• Protected health information collected by a covered entity or business associate subject to the Health Insurance Portability and Accountability Act (HIPAA)
  • Financial institutions regulated by the Gramm-Leach-Bliley Act (GLBA);
  • Insurance institutions; and
  • Personally identifiable information collected by a consumer reporting agency in accordance with the Fair Credit Reporting Act (FCRA) or state agencies.

Consumer Rights

S332 grants consumers a familiar medley of rights, including the rights to request:

  • confirmation of whether the controller processes their data and to access such data;
  • correction of inaccuracies in the data;
  • deletion of their personal data;
  • a copy of their data in a portable and readily usable format; to opt out of the processing of their personal data for (a) targeted advertising; (b) the sale of personal data; or (c) profiling in furtherance of decisions that produce legal or similarly significant effects.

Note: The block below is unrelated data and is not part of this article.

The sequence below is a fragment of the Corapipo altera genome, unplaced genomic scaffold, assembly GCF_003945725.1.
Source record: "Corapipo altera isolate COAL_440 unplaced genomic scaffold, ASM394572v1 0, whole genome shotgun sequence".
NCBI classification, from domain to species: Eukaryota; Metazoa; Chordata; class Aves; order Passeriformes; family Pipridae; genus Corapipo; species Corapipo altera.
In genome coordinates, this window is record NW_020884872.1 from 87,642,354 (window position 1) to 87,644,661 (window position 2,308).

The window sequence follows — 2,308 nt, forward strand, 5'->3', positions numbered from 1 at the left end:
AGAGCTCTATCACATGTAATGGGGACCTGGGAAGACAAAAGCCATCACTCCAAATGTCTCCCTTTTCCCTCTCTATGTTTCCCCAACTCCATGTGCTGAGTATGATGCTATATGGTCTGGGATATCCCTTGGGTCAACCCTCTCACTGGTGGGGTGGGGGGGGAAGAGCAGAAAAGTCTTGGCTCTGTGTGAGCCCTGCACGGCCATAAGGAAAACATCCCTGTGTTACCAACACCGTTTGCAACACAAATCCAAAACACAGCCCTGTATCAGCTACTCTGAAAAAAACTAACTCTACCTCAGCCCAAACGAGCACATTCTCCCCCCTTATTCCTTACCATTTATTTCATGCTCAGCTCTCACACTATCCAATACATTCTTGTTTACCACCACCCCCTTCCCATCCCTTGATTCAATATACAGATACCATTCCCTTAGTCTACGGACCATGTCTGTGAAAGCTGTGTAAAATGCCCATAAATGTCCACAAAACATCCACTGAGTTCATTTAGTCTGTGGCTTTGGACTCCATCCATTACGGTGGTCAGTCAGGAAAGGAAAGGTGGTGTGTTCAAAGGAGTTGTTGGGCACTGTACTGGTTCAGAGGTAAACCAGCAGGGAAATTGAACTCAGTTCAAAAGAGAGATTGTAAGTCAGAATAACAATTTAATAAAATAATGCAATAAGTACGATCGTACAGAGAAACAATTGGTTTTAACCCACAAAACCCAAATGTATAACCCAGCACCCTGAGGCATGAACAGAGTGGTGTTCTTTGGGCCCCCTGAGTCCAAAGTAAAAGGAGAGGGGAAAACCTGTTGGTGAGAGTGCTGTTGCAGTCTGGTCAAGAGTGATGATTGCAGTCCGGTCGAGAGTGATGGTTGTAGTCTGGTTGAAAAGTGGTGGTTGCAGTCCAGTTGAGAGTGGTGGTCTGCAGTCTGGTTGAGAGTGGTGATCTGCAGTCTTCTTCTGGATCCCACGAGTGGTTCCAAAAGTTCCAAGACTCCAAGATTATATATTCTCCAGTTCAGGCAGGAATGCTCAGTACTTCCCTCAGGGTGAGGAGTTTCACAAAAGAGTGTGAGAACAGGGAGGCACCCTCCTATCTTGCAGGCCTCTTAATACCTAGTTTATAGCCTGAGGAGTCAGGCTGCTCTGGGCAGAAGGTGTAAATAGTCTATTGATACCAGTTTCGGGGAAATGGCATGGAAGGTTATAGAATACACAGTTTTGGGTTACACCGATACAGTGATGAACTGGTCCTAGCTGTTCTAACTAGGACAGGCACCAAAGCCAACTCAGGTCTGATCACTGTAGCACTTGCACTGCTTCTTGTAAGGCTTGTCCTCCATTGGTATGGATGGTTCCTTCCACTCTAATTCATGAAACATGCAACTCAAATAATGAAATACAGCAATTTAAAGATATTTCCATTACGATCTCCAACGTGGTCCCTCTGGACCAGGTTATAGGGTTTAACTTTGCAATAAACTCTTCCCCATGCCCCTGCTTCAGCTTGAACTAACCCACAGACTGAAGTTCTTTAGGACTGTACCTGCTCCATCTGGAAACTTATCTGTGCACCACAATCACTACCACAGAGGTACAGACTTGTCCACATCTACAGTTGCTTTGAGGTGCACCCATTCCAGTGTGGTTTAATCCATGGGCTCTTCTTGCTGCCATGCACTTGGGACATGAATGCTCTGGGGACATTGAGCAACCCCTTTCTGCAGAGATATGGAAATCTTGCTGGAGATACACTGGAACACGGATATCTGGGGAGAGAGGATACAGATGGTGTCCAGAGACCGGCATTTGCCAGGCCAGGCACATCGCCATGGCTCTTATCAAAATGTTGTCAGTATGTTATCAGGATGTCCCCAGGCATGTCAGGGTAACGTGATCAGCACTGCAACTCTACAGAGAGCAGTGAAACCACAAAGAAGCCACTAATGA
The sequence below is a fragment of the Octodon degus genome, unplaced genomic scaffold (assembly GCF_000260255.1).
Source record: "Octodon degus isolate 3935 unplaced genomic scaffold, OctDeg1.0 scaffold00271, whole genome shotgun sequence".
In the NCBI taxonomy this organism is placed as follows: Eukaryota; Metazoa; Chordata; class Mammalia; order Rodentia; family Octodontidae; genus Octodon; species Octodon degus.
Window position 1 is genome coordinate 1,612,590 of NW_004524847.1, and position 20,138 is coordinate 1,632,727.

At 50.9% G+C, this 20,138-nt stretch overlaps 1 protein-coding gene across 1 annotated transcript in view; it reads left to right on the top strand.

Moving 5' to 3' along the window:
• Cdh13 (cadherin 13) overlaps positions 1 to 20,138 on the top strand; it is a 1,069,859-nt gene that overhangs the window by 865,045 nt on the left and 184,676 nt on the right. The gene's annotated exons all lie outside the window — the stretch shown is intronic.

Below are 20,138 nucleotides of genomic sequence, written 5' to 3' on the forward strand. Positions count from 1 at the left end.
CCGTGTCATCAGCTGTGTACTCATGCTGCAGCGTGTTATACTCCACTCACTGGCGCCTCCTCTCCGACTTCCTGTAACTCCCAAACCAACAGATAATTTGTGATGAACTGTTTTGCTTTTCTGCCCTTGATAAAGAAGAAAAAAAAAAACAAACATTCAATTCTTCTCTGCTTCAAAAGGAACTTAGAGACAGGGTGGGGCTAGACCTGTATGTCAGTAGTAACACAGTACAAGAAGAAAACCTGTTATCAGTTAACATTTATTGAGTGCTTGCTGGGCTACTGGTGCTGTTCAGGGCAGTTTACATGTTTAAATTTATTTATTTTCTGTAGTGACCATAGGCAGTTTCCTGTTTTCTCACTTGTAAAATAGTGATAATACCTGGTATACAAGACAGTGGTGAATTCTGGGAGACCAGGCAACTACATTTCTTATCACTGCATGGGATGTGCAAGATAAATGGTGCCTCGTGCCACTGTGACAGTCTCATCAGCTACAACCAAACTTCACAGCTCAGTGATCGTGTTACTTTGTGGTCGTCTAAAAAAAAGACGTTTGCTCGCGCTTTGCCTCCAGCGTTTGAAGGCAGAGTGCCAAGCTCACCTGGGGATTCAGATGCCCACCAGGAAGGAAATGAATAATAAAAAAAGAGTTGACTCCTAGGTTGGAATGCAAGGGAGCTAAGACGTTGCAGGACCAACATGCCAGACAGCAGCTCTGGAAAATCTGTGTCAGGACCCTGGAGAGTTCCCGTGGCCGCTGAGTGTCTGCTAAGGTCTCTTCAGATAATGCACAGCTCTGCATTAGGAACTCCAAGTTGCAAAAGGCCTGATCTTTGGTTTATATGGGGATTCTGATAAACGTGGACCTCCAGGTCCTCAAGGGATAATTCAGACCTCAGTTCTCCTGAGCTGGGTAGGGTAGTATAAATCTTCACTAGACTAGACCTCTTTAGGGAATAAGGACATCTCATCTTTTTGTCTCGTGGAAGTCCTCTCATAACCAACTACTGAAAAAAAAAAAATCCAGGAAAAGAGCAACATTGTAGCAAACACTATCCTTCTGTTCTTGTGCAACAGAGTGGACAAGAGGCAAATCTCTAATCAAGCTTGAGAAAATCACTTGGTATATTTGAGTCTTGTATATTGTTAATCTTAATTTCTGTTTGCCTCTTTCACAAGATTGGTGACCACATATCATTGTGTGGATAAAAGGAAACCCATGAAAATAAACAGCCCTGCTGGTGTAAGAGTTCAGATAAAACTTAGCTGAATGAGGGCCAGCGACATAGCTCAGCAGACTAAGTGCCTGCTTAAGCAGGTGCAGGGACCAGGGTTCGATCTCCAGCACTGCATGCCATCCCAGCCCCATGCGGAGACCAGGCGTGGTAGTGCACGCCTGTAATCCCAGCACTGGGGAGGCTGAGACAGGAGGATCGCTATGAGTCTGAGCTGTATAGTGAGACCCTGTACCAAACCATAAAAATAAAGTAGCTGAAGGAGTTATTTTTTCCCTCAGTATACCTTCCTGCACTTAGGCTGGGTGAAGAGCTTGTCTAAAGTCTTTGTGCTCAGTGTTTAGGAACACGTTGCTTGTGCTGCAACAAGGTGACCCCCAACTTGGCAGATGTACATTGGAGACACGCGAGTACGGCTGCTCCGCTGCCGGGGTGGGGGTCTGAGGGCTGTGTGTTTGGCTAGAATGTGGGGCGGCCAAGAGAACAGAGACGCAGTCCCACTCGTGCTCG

Universal opt out mechanisms: Controllers that process personal data for the purposes of targeted advertising or the sale of personal data must implement universal opt out mechanisms within 6 months of the effective date of the new law (as a reminder, the effective date will be a year after the date on which the law is formally enacted). With this requirement S332 joins a handful of existing state privacy laws with universal opt out requirements coming into effect over the next few years. The universal opt out mechanism must not permit its manufacturer to disadvantage other controllers, must not make use of default settings that opts in a consumer to processing (unless the consumer has unambiguously selected such a default setting), must be consumer-friendly, should be consistent with other mechanisms required by law, and should enable the controller to accurately determine whether the consumer is a New Jersey resident and has made a legitimate opt out request. The DCA has rulemaking authority to detail the technical requirements of the universal opt out mechanism.

Privacy Notice

The controller must provide an accessible and clear notice that includes:

  • the categories of personal data the controller processes;
  • the purpose of the processing; the categories of third parties with whom personal data is shared;